A Paradigm Shift: Designing for MobilityBy Guest Author | Posted 03-13-2014
By Shivesh Vishwanathan
If you are thinking of embracing mobility in your enterprise, then your existing business process orchestration, workflow management and choreography methods are likely proving to be major hurdles. That’s because they need to undergo fundamental changes to adapt to the new world of mobility.
I recently attended a seminar held by Rita Gunter McGrath, associate professor of management at the Columbia Business School, and author of The End of Competitive Advantage, during which she spoke about the emergence of what she calls the "transient advantage" for organizations. McGrath claims that the era of a decades-long competitive edge with robust core businesses lasting a lifetime is giving way to fast-changing and entrepreneurial organizations that require continuous reconfiguration, innovation proficiency, and deft resource allocation.
As these changes happen in the business environment, technological changes in key areas such as mobility, cloud computing, data analytics and social are playing a leading role in supporting these business changes, if not fully driving them. To begin with, most traditional systems have been built on functional boundaries within an enterprise. Many of them go so far as to have functional specialization directly built into the product and the company’s go-to-market strategies. As a result, we have systems that are good for HR, CRM and SCM. Traditional workflows and enterprise structures have been built around these functions. Tasks, approvals, notifications, escalation, reports—whichever aspect of enterprise workflow you talk about, all have largely been driven by functional requirements and boundaries.
These boundaries are so ingrained into an organization’s processes that they even impact the customer experience. During her seminar, McGrath gave the example of having to provide her customer ID number first to an automated bot that answered her call, then again to a human service representative. The reason is because these are so many different systems, and interconnection between these systems, if and where it exists, is patchy at best.
As part of a necessary evolution, the traditional boundaries of ERP systems are coming under pressure, and proving suboptimal to fulfilling requests for information, insights, analytics and intelligence that span across different groups, functions and parts of the enterprise. As systems try to become more self-sufficient and intelligent, in order to recognize patterns, recommend actions and take decisions themselves, they also need to be interoperable with other systems.
Systems now need to function along new lines of operation, pulling in related content from disparate systems, gaining insights from data trapped in existing systems, harnessing social intelligence overlaying that data, and interpreting the data based on the user’s context. If organizational functions are the silos in which traditional ERP operated in, a new ERP, or enterprise reinvention platform, is required that can work along a new value-based dimension. This new dimension is composed of content, data, context, social and analytics. Accordingly, the current workflow models also need to be aligned along these new lines of operation.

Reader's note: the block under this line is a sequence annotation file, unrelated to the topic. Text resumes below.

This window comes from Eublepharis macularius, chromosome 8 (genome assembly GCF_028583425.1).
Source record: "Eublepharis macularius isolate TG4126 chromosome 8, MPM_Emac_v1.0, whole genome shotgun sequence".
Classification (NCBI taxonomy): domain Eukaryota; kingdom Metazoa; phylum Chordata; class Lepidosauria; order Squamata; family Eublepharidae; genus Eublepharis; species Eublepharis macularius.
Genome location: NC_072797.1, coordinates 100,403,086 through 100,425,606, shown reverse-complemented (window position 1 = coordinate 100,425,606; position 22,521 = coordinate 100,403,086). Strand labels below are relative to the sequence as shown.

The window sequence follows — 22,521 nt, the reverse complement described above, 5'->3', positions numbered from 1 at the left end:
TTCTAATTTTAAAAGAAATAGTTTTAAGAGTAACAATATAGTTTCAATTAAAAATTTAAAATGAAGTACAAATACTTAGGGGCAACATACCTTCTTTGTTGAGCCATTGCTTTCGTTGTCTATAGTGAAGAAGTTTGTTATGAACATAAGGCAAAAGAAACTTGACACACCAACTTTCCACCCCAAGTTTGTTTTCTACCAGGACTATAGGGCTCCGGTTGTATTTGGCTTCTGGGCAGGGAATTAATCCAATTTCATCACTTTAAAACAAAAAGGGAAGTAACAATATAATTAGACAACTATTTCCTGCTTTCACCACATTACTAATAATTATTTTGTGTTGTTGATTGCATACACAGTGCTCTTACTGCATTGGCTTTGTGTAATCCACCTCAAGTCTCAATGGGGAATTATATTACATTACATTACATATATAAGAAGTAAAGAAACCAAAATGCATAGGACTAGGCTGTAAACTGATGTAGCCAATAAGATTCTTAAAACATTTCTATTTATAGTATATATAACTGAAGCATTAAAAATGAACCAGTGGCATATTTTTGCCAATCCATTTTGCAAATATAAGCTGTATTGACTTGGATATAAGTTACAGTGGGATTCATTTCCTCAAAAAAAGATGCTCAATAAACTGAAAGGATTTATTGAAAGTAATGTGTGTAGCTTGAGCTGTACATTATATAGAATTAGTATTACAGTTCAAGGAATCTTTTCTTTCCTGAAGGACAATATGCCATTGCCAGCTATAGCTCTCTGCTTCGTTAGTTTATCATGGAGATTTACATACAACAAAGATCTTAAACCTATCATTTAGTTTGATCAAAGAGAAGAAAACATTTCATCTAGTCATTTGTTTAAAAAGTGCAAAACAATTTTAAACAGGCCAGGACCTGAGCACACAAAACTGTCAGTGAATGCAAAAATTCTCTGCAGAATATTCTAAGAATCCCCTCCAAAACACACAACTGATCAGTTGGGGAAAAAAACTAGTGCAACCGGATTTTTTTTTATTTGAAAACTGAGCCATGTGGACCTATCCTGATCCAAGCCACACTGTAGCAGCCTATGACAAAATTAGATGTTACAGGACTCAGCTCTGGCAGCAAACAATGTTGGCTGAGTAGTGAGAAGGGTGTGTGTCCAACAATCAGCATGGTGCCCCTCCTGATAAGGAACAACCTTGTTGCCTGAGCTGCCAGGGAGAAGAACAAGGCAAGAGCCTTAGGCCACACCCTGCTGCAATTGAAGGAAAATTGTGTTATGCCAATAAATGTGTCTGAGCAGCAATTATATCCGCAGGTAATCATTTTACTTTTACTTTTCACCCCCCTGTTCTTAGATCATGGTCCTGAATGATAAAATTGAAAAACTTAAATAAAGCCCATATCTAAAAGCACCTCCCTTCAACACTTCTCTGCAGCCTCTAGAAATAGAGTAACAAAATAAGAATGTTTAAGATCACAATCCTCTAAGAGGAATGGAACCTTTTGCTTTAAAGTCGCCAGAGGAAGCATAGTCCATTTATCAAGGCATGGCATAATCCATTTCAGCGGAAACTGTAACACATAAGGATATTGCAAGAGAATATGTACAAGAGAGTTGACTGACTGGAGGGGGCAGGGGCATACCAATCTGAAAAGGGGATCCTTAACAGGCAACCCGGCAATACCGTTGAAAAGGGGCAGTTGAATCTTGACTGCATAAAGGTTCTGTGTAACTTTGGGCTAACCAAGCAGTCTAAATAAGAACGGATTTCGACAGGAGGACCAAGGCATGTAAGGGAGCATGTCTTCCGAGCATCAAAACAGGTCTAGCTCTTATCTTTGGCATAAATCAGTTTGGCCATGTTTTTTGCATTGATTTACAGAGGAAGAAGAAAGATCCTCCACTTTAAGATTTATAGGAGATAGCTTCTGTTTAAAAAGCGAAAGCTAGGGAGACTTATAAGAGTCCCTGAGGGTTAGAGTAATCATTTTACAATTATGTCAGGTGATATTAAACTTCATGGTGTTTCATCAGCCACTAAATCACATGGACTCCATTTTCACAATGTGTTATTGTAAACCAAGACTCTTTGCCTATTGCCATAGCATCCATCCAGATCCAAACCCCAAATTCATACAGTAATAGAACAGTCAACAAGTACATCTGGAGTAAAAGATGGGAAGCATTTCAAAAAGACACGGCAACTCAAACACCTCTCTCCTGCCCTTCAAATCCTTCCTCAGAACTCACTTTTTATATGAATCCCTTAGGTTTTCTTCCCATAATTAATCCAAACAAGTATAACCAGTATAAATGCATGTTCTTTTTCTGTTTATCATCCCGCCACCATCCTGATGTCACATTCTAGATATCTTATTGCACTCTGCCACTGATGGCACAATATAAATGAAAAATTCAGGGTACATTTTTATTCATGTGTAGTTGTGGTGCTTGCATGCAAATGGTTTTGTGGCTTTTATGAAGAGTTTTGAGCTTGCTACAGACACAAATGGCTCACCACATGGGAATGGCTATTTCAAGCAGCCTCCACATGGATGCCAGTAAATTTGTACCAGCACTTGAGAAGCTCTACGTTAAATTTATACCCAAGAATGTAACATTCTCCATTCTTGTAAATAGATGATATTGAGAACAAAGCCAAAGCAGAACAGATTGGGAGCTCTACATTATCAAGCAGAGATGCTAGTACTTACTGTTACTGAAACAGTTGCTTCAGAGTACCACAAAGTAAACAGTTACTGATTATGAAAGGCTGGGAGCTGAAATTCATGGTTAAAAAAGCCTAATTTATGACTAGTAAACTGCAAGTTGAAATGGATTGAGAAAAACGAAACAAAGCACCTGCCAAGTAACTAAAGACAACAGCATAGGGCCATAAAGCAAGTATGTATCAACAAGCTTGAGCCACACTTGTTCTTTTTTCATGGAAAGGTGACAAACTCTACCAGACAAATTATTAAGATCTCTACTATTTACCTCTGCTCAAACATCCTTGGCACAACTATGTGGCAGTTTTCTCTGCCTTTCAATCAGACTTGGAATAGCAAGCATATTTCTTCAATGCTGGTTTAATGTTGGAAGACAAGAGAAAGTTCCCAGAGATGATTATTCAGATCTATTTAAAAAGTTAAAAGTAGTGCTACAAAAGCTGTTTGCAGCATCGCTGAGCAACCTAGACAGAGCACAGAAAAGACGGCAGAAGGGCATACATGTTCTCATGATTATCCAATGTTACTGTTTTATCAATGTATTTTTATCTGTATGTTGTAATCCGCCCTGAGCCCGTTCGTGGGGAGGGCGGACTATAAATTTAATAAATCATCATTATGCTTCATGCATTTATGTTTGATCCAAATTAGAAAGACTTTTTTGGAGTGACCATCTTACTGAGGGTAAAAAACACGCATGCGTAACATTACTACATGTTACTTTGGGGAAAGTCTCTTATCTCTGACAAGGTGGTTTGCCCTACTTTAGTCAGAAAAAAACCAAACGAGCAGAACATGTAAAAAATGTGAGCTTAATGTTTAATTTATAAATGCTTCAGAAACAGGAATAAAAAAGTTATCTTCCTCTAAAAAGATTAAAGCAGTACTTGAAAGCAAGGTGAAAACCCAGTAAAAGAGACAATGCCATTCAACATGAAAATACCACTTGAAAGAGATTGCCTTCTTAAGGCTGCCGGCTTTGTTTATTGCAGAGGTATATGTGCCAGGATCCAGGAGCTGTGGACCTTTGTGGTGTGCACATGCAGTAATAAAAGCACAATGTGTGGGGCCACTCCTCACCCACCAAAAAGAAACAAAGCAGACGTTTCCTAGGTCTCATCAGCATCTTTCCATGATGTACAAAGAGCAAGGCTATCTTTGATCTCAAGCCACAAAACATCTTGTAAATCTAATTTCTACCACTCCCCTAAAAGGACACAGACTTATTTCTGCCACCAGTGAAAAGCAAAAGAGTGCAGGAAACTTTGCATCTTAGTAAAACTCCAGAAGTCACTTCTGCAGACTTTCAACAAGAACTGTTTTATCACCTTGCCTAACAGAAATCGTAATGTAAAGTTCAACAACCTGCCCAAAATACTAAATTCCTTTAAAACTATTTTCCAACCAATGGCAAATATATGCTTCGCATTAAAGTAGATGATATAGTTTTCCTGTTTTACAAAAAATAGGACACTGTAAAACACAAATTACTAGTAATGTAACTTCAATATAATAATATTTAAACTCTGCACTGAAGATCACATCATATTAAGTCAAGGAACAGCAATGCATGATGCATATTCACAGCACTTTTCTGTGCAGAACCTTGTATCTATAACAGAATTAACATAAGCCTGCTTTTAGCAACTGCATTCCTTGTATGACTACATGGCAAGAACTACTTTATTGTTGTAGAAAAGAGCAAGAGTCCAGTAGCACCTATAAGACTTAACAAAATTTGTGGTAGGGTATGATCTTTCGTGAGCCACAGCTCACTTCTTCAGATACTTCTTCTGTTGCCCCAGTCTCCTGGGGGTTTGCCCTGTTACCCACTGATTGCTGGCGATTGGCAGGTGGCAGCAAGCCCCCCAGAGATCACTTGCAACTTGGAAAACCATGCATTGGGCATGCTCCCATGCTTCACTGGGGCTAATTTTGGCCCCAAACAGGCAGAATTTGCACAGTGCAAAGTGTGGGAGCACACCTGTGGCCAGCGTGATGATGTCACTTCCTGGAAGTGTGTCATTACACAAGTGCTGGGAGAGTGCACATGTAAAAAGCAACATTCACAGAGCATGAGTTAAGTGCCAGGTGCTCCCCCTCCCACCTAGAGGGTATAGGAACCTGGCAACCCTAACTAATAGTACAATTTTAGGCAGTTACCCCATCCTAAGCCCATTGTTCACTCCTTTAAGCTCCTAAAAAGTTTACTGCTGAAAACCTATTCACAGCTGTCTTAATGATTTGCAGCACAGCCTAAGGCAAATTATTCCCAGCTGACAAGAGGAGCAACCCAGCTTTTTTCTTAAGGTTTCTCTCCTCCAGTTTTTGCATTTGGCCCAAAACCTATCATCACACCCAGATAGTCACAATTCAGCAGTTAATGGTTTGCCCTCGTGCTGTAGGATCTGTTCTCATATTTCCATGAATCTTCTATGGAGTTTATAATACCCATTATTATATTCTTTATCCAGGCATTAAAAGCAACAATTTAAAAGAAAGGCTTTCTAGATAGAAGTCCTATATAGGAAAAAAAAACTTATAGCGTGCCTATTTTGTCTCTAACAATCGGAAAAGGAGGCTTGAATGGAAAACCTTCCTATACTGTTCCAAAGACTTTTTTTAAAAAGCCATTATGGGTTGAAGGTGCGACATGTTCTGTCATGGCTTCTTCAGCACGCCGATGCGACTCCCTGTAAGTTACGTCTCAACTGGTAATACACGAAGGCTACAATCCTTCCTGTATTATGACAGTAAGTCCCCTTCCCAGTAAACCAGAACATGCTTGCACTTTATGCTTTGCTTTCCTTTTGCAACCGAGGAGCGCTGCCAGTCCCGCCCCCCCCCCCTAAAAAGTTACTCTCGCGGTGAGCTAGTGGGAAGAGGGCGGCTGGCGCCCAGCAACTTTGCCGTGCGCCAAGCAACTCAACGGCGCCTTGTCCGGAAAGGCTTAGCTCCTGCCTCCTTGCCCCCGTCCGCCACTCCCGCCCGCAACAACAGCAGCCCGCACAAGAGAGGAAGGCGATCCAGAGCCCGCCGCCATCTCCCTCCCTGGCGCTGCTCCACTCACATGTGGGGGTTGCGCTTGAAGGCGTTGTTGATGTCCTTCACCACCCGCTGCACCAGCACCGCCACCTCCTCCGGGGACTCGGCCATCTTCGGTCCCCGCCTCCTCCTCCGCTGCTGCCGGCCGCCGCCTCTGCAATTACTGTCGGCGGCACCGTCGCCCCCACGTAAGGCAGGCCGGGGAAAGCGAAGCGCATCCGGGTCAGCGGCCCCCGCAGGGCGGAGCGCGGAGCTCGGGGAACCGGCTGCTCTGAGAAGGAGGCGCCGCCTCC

Here are some examples of these new workflows:
1. Gathering information from external systems. A travel or stay ticket approval workflow can look up external booking systems to dynamically find the lowest rates or any dramatic change in rates to make decisions on further actions or to notify the appropriate people in a timely fashion.
2. Using contextual information. A purchase requisition approval can identify the location and time zone of an approving manager and submit the request to an alternative authority or intimate the requestor, if needed—all based on the location information.
3. Gathering data from different systems. A helpdesk ticketing system can check availability in an inventory system to raise an alert or notify the requestor of a possible delay in closure.
4. Using social intelligence. The same ticketing system could also look for past tickets by other employees or customers for similar problems and recommend a similar solution or put the individuals in touch with each other.
5. Overlaying content from across systems. A sales person can pool content from various sources onto her or his mobile device in order to be aware in real-time of what is happening with a customer, the status of ongoing projects and pending invoices, for example, before visiting the customer, or taking any action.
Each of the above examples includes a parameter from the new value-based dimension in addition to the existing systemic dataset. Geoffrey Moore, the organizational theorist and author, calls it systems of engagement, as opposed to the traditional system of records. Whether it is called systems of engagement or the mobile enterprise reinvention platform, the key message is that usage is undergoing a paradigm shift from systemic usage to value-based usage, and enterprise workflows and processes need to be remodeled to include the value dimension elements: content, data, context, social and analytics. If done right, mobile ERP can lead organizations to be nimble, innovative and entrepreneurial—the fundamental tenets of a future competitive advantage.
About the Author
Shivesh Vishwanathan is a mobility principal in the Technology Consulting Group at Persistent Systems. To read his previous CIO Insight article, "Inviting the App Store Into Your Enterprise," click here.